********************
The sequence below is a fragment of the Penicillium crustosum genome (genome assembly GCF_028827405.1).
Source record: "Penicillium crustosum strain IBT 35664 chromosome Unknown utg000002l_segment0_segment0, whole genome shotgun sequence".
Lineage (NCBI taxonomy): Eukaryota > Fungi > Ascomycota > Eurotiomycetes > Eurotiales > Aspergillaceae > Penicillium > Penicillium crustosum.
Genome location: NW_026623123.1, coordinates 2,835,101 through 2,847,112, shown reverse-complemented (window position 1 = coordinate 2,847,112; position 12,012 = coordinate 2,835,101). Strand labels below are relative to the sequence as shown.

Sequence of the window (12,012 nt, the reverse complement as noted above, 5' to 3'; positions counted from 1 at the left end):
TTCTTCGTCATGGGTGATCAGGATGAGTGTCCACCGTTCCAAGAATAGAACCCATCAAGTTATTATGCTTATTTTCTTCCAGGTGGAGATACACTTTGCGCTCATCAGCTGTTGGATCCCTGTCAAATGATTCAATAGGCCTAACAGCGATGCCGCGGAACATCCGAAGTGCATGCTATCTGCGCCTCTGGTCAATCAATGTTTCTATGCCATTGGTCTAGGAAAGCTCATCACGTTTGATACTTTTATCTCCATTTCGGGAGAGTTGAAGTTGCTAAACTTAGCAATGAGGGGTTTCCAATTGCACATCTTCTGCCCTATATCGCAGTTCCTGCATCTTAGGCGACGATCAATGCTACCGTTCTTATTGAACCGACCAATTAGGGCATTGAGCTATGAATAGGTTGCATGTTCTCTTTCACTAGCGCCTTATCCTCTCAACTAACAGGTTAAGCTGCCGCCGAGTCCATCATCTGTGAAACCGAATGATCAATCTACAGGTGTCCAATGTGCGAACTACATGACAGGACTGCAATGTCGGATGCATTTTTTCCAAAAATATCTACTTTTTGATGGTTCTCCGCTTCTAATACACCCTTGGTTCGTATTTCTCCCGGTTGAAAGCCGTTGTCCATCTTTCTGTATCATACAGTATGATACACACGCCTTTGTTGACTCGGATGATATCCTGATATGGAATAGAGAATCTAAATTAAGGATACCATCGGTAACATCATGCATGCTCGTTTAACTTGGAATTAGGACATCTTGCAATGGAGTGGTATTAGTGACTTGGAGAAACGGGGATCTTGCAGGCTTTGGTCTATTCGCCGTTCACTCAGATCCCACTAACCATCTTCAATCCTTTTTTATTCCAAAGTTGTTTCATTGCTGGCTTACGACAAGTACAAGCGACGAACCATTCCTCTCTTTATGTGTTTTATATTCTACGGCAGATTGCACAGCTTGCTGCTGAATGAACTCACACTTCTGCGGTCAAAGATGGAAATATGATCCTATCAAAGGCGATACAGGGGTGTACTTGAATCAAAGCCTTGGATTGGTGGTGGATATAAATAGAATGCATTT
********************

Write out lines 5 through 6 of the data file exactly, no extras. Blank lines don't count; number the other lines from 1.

Sequence of the window (12,012 nt, the reverse complement as noted above, 5' to 3'; positions counted from 1 at the left end):
TTCTTCGTCATGGGTGATCAGGATGAGTGTCCACCGTTCCAAGAATAGAACCCATCAAGTTATTATGCTTATTTTCTTCCAGGTGGAGATACACTTTGCGCTCATCAGCTGTTGGATCCCTGTCAAATGATTCAATAGGCCTAACAGCGATGCCGCGGAACATCCGAAGTGCATGCTATCTGCGCCTCTGGTCAATCAATGTTTCTATGCCATTGGTCTAGGAAAGCTCATCACGTTTGATACTTTTATCTCCATTTCGGGAGAGTTGAAGTTGCTAAACTTAGCAATGAGGGGTTTCCAATTGCACATCTTCTGCCCTATATCGCAGTTCCTGCATCTTAGGCGACGATCAATGCTACCGTTCTTATTGAACCGACCAATTAGGGCATTGAGCTATGAATAGGTTGCATGTTCTCTTTCACTAGCGCCTTATCCTCTCAACTAACAGGTTAAGCTGCCGCCGAGTCCATCATCTGTGAAACCGAATGATCAATCTACAGGTGTCCAATGTGCGAACTACATGACAGGACTGCAATGTCGGATGCATTTTTTCCAAAAATATCTACTTTTTGATGGTTCTCCGCTTCTAATACACCCTTGGTTCGTATTTCTCCCGGTTGAAAGCCGTTGTCCATCTTTCTGTATCATACAGTATGATACACACGCCTTTGTTGACTCGGATGATATCCTGATATGGAATAGAGAATCTAAATTAAGGATACCATCGGTAACATCATGCATGCTCGTTTAACTTGGAATTAGGACATCTTGCAATGGAGTGGTATTAGTGACTTGGAGAAACGGGGATCTTGCAGGCTTTGGTCTATTCGCCGTTCACTCAGATCCCACTAACCATCTTCAATCCTTTTTTATTCCAAAGTTGTTTCATTGCTGGCTTACGACAAGTACAAGCGACGAACCATTCCTCTCTTTATGTGTTTTATATTCTACGGCAGATTGCACAGCTTGCTGCTGAATGAACTCACACTTCTGCGGTCAAAGATGGAAATATGATCCTATCAAAGGCGATACAGGGGTGTACTTGAATCAAAGCCTTGGATTGGTGGTGGATATAAATAGAATGCATTT